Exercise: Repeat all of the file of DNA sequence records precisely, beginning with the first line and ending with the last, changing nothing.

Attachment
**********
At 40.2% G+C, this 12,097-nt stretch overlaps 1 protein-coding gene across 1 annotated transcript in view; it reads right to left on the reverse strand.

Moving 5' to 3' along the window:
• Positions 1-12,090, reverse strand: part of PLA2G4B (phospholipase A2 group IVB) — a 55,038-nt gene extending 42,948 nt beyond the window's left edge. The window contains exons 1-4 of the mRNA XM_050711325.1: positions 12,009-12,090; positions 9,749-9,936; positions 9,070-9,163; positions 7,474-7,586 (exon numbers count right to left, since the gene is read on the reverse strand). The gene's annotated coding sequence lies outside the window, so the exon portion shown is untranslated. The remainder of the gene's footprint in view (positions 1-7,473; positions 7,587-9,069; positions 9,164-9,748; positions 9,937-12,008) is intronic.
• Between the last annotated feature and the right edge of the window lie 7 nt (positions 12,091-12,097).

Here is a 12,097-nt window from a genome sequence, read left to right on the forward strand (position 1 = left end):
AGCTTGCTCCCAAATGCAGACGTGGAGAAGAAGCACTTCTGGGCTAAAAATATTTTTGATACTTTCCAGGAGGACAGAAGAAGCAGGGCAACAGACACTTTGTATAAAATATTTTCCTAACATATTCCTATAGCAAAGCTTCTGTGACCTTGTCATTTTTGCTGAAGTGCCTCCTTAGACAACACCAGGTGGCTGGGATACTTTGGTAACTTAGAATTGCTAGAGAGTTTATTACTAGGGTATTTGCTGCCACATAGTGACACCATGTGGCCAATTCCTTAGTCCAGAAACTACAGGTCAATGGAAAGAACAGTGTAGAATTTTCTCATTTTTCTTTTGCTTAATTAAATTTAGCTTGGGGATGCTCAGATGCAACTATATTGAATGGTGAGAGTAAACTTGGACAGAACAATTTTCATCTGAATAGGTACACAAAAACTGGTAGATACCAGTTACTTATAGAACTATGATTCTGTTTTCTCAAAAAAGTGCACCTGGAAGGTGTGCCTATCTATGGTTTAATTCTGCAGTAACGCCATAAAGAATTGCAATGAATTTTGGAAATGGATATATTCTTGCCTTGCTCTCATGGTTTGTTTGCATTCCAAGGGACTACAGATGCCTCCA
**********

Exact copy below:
At 40.2% G+C, this 12,097-nt stretch overlaps 1 protein-coding gene across 1 annotated transcript in view; it reads right to left on the reverse strand.

Moving 5' to 3' along the window:
• Positions 1-12,090, reverse strand: part of PLA2G4B (phospholipase A2 group IVB) — a 55,038-nt gene extending 42,948 nt beyond the window's left edge. The window contains exons 1-4 of the mRNA XM_050711325.1: positions 12,009-12,090; positions 9,749-9,936; positions 9,070-9,163; positions 7,474-7,586 (exon numbers count right to left, since the gene is read on the reverse strand). The gene's annotated coding sequence lies outside the window, so the exon portion shown is untranslated. The remainder of the gene's footprint in view (positions 1-7,473; positions 7,587-9,069; positions 9,164-9,748; positions 9,937-12,008) is intronic.
• Between the last annotated feature and the right edge of the window lie 7 nt (positions 12,091-12,097).

Here is a 12,097-nt window from a genome sequence, read left to right on the forward strand (position 1 = left end):
AGCTTGCTCCCAAATGCAGACGTGGAGAAGAAGCACTTCTGGGCTAAAAATATTTTTGATACTTTCCAGGAGGACAGAAGAAGCAGGGCAACAGACACTTTGTATAAAATATTTTCCTAACATATTCCTATAGCAAAGCTTCTGTGACCTTGTCATTTTTGCTGAAGTGCCTCCTTAGACAACACCAGGTGGCTGGGATACTTTGGTAACTTAGAATTGCTAGAGAGTTTATTACTAGGGTATTTGCTGCCACATAGTGACACCATGTGGCCAATTCCTTAGTCCAGAAACTACAGGTCAATGGAAAGAACAGTGTAGAATTTTCTCATTTTTCTTTTGCTTAATTAAATTTAGCTTGGGGATGCTCAGATGCAACTATATTGAATGGTGAGAGTAAACTTGGACAGAACAATTTTCATCTGAATAGGTACACAAAAACTGGTAGATACCAGTTACTTATAGAACTATGATTCTGTTTTCTCAAAAAAGTGCACCTGGAAGGTGTGCCTATCTATGGTTTAATTCTGCAGTAACGCCATAAAGAATTGCAATGAATTTTGGAAATGGATATATTCTTGCCTTGCTCTCATGGTTTGTTTGCATTCCAAGGGACTACAGATGCCTCCA